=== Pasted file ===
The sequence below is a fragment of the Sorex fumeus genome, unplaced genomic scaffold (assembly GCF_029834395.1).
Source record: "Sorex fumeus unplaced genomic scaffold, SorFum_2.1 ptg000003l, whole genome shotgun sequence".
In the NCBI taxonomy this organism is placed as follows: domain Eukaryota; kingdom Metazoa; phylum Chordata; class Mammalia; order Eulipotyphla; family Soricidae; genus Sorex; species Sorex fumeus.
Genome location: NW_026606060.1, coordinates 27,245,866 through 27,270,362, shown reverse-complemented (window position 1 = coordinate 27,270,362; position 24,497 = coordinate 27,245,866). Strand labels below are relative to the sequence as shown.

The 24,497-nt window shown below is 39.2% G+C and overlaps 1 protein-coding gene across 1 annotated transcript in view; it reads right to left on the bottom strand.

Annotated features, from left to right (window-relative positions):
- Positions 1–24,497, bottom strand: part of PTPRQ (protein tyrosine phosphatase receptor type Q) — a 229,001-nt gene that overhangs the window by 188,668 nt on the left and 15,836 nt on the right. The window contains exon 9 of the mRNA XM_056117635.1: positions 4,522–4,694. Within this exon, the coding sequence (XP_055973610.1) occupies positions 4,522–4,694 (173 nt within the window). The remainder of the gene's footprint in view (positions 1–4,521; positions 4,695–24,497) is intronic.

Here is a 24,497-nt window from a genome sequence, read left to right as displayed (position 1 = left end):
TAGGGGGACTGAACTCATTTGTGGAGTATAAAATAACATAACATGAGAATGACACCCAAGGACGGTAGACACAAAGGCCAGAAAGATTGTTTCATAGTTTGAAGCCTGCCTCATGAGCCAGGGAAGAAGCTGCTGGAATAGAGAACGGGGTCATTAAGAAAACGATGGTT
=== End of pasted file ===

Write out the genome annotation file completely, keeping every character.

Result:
The sequence below is a fragment of the Sorex fumeus genome, unplaced genomic scaffold (assembly GCF_029834395.1).
Source record: "Sorex fumeus unplaced genomic scaffold, SorFum_2.1 ptg000003l, whole genome shotgun sequence".
In the NCBI taxonomy this organism is placed as follows: domain Eukaryota; kingdom Metazoa; phylum Chordata; class Mammalia; order Eulipotyphla; family Soricidae; genus Sorex; species Sorex fumeus.
Genome location: NW_026606060.1, coordinates 27,245,866 through 27,270,362, shown reverse-complemented (window position 1 = coordinate 27,270,362; position 24,497 = coordinate 27,245,866). Strand labels below are relative to the sequence as shown.

The 24,497-nt window shown below is 39.2% G+C and overlaps 1 protein-coding gene across 1 annotated transcript in view; it reads right to left on the bottom strand.

Annotated features, from left to right (window-relative positions):
- Positions 1–24,497, bottom strand: part of PTPRQ (protein tyrosine phosphatase receptor type Q) — a 229,001-nt gene that overhangs the window by 188,668 nt on the left and 15,836 nt on the right. The window contains exon 9 of the mRNA XM_056117635.1: positions 4,522–4,694. Within this exon, the coding sequence (XP_055973610.1) occupies positions 4,522–4,694 (173 nt within the window). The remainder of the gene's footprint in view (positions 1–4,521; positions 4,695–24,497) is intronic.

Here is a 24,497-nt window from a genome sequence, read left to right as displayed (position 1 = left end):
TAGGGGGACTGAACTCATTTGTGGAGTATAAAATAACATAACATGAGAATGACACCCAAGGACGGTAGACACAAAGGCCAGAAAGATTGTTTCATAGTTTGAAGCCTGCCTCATGAGCCAGGGAAGAAGCTGCTGGAATAGAGAACGGGGTCATTAAGAAAACGATGGTT